Legislation to allow Kansas dental hygienists with advanced training to provide a broader range of services isn’t likely to survive approaching deadlines that restrict the number of bills lawmakers can consider during the remainder of their session.
Because they are non-budget bills that haven’t advanced in either legislative chamber, the bills authorizing the licensing of registered dental practitioners (RDPs) likely will be set aside for the remainder of the session.
It’s happened before. Advocates have introduced RDP bills every year since 2011 in Kansas only to have them shelved by lawmakers, usually without a hearing.
This year is different in only one respect: The chairpersons of the House and Senate committees with jurisdiction over health issues said they didn’t intend to “work” the RDP bills — Senate Bill 49 and House Bill 2079 — but agreed to have hearings on them this week.
Determined to make the most of their face time with the committees, advocates structured their testimony to showcase the broad nature of their coalition. They brought in the dean of the University of Minnesota Dental School and officials from Wichita State University and Fort Hays State University to testify along with the CEOs of two Kansas health foundations.
And they emphasized that the RDP bills had the support of Americans for Prosperity – Kansas, the free-market advocacy group that is especially influential with the conservative Republicans that control both houses of the Legislature.
Rodger Woods, deputy director of AFP – Kansas, told members of the House Health and Human Services Committee that licensing RDPs — also known as dental therapists — would help expand access to dental services in underserved areas of the state.
“There is far more demand than supply for oral health services (in Kansas),” Woods said, noting that 95 of the state’s 105 counties have a shortage of dental providers.
He praised the Kansas Dental Association for sponsoring the Mission of Mercy program that once a year provides charity care to large numbers of Kansans in desperate need of dental services. But he said, “From my perspective, it’s more like what we do in Third World countries.”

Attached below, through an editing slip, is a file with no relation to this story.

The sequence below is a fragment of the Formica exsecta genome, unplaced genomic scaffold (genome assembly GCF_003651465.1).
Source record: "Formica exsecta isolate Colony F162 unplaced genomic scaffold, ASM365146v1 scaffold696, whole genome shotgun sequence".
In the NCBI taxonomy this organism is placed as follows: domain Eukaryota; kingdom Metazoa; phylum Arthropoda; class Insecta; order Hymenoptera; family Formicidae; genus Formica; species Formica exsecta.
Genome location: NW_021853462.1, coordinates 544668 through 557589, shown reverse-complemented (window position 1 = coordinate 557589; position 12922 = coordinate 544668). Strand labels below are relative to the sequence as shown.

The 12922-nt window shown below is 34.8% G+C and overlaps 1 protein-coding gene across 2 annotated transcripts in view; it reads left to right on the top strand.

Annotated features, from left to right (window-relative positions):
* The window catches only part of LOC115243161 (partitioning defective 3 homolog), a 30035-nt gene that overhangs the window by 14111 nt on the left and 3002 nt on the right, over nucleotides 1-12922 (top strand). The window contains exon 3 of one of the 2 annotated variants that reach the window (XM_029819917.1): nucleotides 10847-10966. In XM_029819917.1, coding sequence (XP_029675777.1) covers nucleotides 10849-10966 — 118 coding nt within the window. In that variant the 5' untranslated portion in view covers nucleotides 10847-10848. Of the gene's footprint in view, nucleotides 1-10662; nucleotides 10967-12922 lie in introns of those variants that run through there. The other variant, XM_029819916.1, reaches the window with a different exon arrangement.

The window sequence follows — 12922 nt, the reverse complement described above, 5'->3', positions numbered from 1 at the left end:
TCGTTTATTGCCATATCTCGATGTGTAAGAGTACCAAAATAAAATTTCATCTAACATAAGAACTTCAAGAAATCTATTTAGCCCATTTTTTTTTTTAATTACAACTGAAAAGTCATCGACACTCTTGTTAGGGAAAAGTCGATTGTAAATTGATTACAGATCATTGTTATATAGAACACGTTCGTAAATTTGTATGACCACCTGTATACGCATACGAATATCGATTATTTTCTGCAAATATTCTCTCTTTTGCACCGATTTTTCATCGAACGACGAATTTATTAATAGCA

Woods added: “I think we need to address the issues beyond providing free care once a year. We need a dental workforce in this state just as willing to see a Medicaid or uninsured patient as they are someone with private insurance.”
Representatives of the Kansas Dental Association said creating a new kind of dental provider isn’t the way to address the state’s access problems. Kevin Robertson, KDA’s director, said various initiatives are increasing the number of dentists in Kansas and the number practicing in rural and underserved areas. He said allowing hygienists with advanced training to fill cavities, pull teeth and do restorative work that now only dentists can do would jeopardize the safety of patients.
“Kansas has made great progress in improving access to quality dental services throughout Kansas, and we will continue to work with our partners and the Legislature to develop additional strategies,” Robertson said in his written testimony to the House committee. “This is a complex issue that does not have a simple one-size-fits-all solution.”
Daniel Minnis, a Pittsburg dentist who has broken ranks with his KDA colleagues, countered the association’s safety concerns.
“Your decision on this legislation should be made on facts and not emotions,” Minnis told members of the House committee.
And the facts, he said, are that RDPs receive more intensive training than dentists do on the limited number of procedures the bills would allow them to perform. In addition, he said, thousands of studies have been done on patient safety.
“And they all show the same thing,” Minnis said. “The mid-level provider is safe.”
Minnis urged lawmakers to ask the opponents for “one piece of factual evidence” to support their claims that RDPs would endanger patients.
Rep. John Wilson, a Lawrence Democrat, complied, asking the KDA’s Robertson if he “could provide evidence” of harm.
Robertson said he couldn’t point to specific research.
“There is not a study, so to speak,” he said.
Even so, he said, dentists believe the Kansas bills would allow RDPs to do more complicated procedures than supporters are suggesting.
“I think they (dentists) believe very strongly that there would be health consequences,” he said.
The debate over this year’s RDP bills may be over. But the debate on the issue isn’t. Supporters say they will continue to press their case next year and beyond with help from national groups backing similar efforts in other states.
And Robertson said the KDA, with help from the American Dental Association, will continue its opposition.